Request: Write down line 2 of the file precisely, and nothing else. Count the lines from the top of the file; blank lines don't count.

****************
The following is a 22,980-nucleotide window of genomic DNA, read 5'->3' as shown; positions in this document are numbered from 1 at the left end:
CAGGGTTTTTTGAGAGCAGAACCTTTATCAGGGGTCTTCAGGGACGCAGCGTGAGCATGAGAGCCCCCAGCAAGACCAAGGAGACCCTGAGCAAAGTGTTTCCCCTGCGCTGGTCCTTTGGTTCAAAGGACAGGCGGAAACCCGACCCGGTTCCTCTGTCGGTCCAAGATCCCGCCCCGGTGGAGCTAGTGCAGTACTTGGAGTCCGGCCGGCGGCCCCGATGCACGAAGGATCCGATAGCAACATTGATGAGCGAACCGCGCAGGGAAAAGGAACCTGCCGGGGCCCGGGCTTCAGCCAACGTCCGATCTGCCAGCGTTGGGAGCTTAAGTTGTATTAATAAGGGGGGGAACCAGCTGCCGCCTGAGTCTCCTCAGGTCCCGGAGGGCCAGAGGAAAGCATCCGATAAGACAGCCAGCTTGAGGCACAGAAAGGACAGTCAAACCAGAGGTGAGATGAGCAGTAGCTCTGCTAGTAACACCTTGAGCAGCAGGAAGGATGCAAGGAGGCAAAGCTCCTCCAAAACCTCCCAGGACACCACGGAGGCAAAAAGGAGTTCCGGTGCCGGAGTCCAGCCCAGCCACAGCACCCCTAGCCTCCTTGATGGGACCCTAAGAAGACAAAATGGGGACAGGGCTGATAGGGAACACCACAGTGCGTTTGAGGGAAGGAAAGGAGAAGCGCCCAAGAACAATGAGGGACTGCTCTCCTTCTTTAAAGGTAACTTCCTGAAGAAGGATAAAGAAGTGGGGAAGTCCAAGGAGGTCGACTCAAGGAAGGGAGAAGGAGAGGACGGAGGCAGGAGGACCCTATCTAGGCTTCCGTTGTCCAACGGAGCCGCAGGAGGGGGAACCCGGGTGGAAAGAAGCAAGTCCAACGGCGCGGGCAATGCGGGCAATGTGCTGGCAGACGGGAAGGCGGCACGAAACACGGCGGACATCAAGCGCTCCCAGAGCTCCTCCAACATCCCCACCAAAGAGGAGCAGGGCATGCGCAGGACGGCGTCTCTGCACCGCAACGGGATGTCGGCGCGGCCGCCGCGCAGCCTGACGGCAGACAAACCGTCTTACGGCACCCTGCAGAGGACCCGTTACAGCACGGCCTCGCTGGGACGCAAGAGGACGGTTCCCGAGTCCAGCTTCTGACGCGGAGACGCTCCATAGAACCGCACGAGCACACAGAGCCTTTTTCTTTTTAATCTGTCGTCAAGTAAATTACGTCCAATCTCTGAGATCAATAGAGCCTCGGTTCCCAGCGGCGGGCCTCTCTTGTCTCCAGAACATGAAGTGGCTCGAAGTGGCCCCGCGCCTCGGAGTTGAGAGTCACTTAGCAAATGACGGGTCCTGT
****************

CAGGGTTTTTTGAGAGCAGAACCTTTATCAGGGGTCTTCAGGGACGCAGCGTGAGCATGAGAGCCCCCAGCAAGACCAAGGAGACCCTGAGCAAAGTGTTTCCCCTGCGCTGGTCCTTTGGTTCAAAGGACAGGCGGAAACCCGACCCGGTTCCTCTGTCGGTCCAAGATCCCGCCCCGGTGGAGCTAGTGCAGTACTTGGAGTCCGGCCGGCGGCCCCGATGCACGAAGGATCCGATAGCAACATTGATGAGCGAACCGCGCAGGGAAAAGGAACCTGCCGGGGCCCGGGCTTCAGCCAACGTCCGATCTGCCAGCGTTGGGAGCTTAAGTTGTATTAATAAGGGGGGGAACCAGCTGCCGCCTGAGTCTCCTCAGGTCCCGGAGGGCCAGAGGAAAGCATCCGATAAGACAGCCAGCTTGAGGCACAGAAAGGACAGTCAAACCAGAGGTGAGATGAGCAGTAGCTCTGCTAGTAACACCTTGAGCAGCAGGAAGGATGCAAGGAGGCAAAGCTCCTCCAAAACCTCCCAGGACACCACGGAGGCAAAAAGGAGTTCCGGTGCCGGAGTCCAGCCCAGCCACAGCACCCCTAGCCTCCTTGATGGGACCCTAAGAAGACAAAATGGGGACAGGGCTGATAGGGAACACCACAGTGCGTTTGAGGGAAGGAAAGGAGAAGCGCCCAAGAACAATGAGGGACTGCTCTCCTTCTTTAAAGGTAACTTCCTGAAGAAGGATAAAGAAGTGGGGAAGTCCAAGGAGGTCGACTCAAGGAAGGGAGAAGGAGAGGACGGAGGCAGGAGGACCCTATCTAGGCTTCCGTTGTCCAACGGAGCCGCAGGAGGGGGAACCCGGGTGGAAAGAAGCAAGTCCAACGGCGCGGGCAATGCGGGCAATGTGCTGGCAGACGGGAAGGCGGCACGAAACACGGCGGACATCAAGCGCTCCCAGAGCTCCTCCAACATCCCCACCAAAGAGGAGCAGGGCATGCGCAGGACGGCGTCTCTGCACCGCAACGGGATGTCGGCGCGGCCGCCGCGCAGCCTGACGGCAGACAAACCGTCTTACGGCACCCTGCAGAGGACCCGTTACAGCACGGCCTCGCTGGGACGCAAGAGGACGGTTCCCGAGTCCAGCTTCTGACGCGGAGACGCTCCATAGAACCGCACGAGCACACAGAGCCTTTTTCTTTTTAATCTGTCGTCAAGTAAATTACGTCCAATCTCTGAGATCAATAGAGCCTCGGTTCCCAGCGGCGGGCCTCTCTTGTCTCCAGAACATGAAGTGGCTCGAAGTGGCCCCGCGCCTCGGAGTTGAGAGTCACTTAGCAAATGACGGGTCCTGT